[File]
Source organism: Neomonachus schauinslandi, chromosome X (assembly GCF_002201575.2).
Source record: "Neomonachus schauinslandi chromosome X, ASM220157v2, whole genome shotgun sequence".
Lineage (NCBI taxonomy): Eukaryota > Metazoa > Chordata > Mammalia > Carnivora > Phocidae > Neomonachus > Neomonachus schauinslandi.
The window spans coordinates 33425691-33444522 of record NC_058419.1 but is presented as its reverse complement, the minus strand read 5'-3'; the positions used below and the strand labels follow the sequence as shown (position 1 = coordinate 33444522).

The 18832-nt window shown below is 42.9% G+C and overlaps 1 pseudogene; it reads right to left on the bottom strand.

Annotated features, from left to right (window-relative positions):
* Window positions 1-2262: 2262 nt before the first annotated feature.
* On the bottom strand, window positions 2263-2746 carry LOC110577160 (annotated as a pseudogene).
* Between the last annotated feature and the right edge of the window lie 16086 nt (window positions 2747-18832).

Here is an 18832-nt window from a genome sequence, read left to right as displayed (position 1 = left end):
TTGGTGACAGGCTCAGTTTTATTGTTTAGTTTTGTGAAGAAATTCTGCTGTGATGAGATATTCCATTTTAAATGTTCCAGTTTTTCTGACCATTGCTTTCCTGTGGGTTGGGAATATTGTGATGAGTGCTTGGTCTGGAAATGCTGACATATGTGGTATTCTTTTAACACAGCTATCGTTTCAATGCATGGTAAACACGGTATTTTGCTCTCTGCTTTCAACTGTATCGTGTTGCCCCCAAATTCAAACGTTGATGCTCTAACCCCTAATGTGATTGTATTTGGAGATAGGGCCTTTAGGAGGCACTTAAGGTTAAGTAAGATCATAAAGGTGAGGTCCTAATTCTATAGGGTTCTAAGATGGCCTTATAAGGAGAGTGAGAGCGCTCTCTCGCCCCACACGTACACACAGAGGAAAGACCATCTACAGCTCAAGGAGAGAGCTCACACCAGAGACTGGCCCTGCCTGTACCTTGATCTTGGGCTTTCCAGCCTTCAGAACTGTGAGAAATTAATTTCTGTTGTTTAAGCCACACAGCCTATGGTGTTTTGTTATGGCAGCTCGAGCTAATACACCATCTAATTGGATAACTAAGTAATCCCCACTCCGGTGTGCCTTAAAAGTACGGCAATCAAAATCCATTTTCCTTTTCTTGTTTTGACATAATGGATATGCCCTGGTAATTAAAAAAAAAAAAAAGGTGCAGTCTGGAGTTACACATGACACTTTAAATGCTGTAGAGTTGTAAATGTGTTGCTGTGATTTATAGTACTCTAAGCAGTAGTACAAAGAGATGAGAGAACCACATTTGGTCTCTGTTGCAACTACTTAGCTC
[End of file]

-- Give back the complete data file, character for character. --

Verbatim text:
Source organism: Neomonachus schauinslandi, chromosome X (assembly GCF_002201575.2).
Source record: "Neomonachus schauinslandi chromosome X, ASM220157v2, whole genome shotgun sequence".
Lineage (NCBI taxonomy): Eukaryota > Metazoa > Chordata > Mammalia > Carnivora > Phocidae > Neomonachus > Neomonachus schauinslandi.
The window spans coordinates 33425691-33444522 of record NC_058419.1 but is presented as its reverse complement, the minus strand read 5'-3'; the positions used below and the strand labels follow the sequence as shown (position 1 = coordinate 33444522).

The 18832-nt window shown below is 42.9% G+C and overlaps 1 pseudogene; it reads right to left on the bottom strand.

Annotated features, from left to right (window-relative positions):
* Window positions 1-2262: 2262 nt before the first annotated feature.
* On the bottom strand, window positions 2263-2746 carry LOC110577160 (annotated as a pseudogene).
* Between the last annotated feature and the right edge of the window lie 16086 nt (window positions 2747-18832).

Here is an 18832-nt window from a genome sequence, read left to right as displayed (position 1 = left end):
TTGGTGACAGGCTCAGTTTTATTGTTTAGTTTTGTGAAGAAATTCTGCTGTGATGAGATATTCCATTTTAAATGTTCCAGTTTTTCTGACCATTGCTTTCCTGTGGGTTGGGAATATTGTGATGAGTGCTTGGTCTGGAAATGCTGACATATGTGGTATTCTTTTAACACAGCTATCGTTTCAATGCATGGTAAACACGGTATTTTGCTCTCTGCTTTCAACTGTATCGTGTTGCCCCCAAATTCAAACGTTGATGCTCTAACCCCTAATGTGATTGTATTTGGAGATAGGGCCTTTAGGAGGCACTTAAGGTTAAGTAAGATCATAAAGGTGAGGTCCTAATTCTATAGGGTTCTAAGATGGCCTTATAAGGAGAGTGAGAGCGCTCTCTCGCCCCACACGTACACACAGAGGAAAGACCATCTACAGCTCAAGGAGAGAGCTCACACCAGAGACTGGCCCTGCCTGTACCTTGATCTTGGGCTTTCCAGCCTTCAGAACTGTGAGAAATTAATTTCTGTTGTTTAAGCCACACAGCCTATGGTGTTTTGTTATGGCAGCTCGAGCTAATACACCATCTAATTGGATAACTAAGTAATCCCCACTCCGGTGTGCCTTAAAAGTACGGCAATCAAAATCCATTTTCCTTTTCTTGTTTTGACATAATGGATATGCCCTGGTAATTAAAAAAAAAAAAAAGGTGCAGTCTGGAGTTACACATGACACTTTAAATGCTGTAGAGTTGTAAATGTGTTGCTGTGATTTATAGTACTCTAAGCAGTAGTACAAAGAGATGAGAGAACCACATTTGGTCTCTGTTGCAACTACTTAGCTC